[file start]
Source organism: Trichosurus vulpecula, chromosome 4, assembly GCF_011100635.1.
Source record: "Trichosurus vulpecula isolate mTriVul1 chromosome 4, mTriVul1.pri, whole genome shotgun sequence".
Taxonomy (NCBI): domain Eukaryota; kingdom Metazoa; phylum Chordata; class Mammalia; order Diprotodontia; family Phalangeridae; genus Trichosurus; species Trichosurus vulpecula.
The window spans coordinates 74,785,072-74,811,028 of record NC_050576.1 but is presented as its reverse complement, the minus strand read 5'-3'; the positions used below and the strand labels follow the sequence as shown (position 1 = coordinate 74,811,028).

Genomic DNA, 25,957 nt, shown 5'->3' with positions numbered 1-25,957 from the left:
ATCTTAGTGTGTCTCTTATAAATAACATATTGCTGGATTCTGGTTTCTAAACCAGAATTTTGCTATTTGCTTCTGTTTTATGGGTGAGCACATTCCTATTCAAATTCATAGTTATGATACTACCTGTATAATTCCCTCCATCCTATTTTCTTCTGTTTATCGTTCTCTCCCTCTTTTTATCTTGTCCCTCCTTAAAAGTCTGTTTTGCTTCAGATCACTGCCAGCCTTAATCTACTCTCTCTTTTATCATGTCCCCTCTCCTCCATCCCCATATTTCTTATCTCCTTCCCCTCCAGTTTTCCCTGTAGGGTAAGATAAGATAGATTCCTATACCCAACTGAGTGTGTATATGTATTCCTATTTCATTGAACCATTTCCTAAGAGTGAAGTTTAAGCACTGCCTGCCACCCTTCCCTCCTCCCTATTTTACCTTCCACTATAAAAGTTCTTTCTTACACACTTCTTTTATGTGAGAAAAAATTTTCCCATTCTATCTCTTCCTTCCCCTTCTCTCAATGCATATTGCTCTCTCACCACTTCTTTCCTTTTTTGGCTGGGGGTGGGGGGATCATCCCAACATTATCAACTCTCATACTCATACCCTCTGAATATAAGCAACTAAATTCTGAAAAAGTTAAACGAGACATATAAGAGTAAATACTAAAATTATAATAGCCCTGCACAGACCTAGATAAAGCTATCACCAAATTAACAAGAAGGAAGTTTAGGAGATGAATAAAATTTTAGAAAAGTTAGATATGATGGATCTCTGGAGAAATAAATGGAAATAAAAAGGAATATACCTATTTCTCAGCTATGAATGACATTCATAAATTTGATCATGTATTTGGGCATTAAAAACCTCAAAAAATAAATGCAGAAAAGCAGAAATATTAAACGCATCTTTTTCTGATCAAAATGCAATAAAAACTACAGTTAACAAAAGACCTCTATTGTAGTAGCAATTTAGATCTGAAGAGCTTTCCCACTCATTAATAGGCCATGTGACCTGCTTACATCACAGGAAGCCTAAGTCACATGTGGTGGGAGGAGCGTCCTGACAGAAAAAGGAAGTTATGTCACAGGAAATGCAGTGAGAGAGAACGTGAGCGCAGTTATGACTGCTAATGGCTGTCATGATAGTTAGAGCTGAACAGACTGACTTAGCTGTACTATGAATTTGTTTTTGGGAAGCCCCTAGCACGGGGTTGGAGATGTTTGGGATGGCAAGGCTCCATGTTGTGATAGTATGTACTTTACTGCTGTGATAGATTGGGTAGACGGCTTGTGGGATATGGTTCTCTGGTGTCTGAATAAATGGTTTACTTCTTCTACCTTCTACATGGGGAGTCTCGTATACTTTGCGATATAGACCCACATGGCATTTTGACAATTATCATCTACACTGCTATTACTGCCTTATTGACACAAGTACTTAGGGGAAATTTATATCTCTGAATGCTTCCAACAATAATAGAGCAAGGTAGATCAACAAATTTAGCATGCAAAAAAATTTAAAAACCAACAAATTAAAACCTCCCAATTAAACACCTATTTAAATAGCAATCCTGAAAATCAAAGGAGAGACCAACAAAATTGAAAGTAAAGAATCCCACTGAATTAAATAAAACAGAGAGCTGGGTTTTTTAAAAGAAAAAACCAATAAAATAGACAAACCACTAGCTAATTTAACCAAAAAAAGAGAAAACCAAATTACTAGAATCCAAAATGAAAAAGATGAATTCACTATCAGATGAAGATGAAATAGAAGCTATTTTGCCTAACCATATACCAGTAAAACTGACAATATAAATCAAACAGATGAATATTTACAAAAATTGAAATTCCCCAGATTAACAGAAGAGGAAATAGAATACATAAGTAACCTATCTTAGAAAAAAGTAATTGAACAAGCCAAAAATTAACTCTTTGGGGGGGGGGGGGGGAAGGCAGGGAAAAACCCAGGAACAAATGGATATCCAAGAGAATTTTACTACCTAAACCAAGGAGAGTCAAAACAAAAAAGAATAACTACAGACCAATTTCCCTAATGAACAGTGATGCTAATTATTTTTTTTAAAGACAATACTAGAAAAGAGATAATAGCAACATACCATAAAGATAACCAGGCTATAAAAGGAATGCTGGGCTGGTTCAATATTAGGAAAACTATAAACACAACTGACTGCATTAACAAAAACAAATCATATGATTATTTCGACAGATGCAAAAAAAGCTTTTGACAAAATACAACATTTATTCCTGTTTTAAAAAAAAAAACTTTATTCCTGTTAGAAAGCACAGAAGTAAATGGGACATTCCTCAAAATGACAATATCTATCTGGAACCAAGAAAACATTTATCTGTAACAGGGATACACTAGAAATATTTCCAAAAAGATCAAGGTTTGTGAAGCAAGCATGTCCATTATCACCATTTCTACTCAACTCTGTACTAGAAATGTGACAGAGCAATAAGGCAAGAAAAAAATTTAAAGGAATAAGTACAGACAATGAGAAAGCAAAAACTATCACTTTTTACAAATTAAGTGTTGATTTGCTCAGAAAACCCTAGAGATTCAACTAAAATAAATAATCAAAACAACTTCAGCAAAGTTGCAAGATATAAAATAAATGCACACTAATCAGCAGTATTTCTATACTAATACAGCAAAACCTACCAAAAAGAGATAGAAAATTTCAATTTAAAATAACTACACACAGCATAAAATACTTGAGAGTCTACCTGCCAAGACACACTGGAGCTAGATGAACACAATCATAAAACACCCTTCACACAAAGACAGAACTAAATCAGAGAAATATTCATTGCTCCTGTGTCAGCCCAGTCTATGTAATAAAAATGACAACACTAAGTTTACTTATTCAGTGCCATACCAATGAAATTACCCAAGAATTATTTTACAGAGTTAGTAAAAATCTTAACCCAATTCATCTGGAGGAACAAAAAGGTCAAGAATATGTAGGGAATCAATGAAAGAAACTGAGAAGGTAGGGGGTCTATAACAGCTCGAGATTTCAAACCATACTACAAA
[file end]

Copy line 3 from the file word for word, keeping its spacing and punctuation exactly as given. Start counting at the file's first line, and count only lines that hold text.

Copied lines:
Taxonomy (NCBI): domain Eukaryota; kingdom Metazoa; phylum Chordata; class Mammalia; order Diprotodontia; family Phalangeridae; genus Trichosurus; species Trichosurus vulpecula.